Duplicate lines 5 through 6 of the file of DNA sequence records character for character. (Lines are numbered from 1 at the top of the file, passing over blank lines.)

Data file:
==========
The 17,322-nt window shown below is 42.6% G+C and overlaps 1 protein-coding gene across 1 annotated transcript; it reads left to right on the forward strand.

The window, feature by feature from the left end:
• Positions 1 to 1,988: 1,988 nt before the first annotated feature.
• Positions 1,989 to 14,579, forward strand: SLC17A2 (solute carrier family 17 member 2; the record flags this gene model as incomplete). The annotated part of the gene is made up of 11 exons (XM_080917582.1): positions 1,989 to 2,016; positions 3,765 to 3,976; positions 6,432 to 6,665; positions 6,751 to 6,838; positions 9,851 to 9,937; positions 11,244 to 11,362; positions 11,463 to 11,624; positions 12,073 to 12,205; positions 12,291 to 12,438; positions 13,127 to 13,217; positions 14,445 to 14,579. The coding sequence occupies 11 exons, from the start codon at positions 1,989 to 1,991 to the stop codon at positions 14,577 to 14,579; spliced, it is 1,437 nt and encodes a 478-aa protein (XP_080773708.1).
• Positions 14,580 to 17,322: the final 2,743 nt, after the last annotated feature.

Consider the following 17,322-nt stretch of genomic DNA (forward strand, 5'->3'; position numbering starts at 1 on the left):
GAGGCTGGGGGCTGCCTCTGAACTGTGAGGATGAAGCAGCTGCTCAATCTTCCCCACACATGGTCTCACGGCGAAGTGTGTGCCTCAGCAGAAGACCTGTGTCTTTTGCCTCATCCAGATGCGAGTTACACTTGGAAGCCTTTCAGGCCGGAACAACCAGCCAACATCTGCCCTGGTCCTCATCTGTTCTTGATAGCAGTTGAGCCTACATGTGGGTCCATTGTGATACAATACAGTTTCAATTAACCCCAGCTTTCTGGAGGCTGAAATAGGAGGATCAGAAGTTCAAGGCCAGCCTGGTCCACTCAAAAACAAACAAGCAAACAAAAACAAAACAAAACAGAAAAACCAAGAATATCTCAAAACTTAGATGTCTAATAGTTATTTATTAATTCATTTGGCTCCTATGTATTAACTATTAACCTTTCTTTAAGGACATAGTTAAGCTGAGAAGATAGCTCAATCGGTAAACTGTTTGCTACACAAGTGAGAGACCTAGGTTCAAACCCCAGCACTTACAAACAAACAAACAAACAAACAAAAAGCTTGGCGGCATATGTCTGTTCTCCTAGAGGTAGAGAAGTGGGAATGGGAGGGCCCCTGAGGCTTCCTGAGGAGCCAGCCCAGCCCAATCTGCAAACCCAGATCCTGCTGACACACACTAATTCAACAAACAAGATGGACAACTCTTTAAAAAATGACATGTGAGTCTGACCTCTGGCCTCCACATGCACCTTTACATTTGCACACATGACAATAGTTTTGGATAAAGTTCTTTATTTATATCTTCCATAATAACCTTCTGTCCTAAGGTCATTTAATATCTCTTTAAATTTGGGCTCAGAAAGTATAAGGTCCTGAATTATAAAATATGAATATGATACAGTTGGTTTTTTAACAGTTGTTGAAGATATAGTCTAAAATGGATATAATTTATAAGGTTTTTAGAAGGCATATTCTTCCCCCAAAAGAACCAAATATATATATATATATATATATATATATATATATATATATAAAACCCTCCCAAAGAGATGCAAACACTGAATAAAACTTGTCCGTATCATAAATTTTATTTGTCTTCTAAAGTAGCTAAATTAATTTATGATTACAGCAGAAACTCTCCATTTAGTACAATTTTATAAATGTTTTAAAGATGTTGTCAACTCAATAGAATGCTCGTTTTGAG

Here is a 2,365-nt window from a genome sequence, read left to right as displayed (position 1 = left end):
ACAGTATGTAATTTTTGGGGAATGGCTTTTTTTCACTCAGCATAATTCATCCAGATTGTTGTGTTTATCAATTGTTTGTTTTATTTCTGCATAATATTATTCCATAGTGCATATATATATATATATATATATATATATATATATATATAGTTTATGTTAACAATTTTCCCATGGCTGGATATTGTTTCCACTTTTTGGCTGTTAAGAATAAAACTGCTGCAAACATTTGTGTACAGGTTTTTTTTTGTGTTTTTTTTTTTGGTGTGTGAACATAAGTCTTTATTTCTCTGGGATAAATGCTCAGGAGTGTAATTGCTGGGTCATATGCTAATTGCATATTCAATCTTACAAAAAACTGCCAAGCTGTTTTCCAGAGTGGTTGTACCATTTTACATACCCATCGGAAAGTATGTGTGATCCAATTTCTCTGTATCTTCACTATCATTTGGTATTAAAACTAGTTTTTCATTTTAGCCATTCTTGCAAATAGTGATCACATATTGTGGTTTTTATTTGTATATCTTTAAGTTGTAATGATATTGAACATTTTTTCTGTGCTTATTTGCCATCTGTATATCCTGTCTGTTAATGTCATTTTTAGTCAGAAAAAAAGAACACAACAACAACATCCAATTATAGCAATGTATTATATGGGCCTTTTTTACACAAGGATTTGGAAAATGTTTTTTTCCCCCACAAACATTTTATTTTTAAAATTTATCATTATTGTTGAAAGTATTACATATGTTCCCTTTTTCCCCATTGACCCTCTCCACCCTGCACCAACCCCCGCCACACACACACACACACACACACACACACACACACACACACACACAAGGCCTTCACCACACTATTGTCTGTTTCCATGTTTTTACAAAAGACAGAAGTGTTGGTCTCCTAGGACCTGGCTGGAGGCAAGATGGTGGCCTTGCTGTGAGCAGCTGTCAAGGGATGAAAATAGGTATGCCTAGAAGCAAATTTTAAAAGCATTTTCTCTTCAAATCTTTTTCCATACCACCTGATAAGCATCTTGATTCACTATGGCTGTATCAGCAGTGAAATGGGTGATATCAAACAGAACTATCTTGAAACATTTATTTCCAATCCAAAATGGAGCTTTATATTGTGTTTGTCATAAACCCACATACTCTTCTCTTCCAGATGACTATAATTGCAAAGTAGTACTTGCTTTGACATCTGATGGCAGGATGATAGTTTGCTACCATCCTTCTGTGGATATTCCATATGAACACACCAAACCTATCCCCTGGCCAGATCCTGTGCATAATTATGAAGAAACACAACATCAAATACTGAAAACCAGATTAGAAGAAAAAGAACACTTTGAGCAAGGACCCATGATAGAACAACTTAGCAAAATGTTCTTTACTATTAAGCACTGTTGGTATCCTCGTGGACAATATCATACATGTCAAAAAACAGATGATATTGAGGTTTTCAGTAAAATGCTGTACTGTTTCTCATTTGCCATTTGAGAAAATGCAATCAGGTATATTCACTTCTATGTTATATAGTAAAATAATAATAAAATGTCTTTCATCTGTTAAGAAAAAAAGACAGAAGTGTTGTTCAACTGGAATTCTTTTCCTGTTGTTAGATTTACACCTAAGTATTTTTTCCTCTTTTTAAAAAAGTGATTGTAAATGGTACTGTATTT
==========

• Positions 14,580 to 17,322: the final 2,743 nt, after the last annotated feature.

Consider the following 17,322-nt stretch of genomic DNA (forward strand, 5'->3'; position numbering starts at 1 on the left):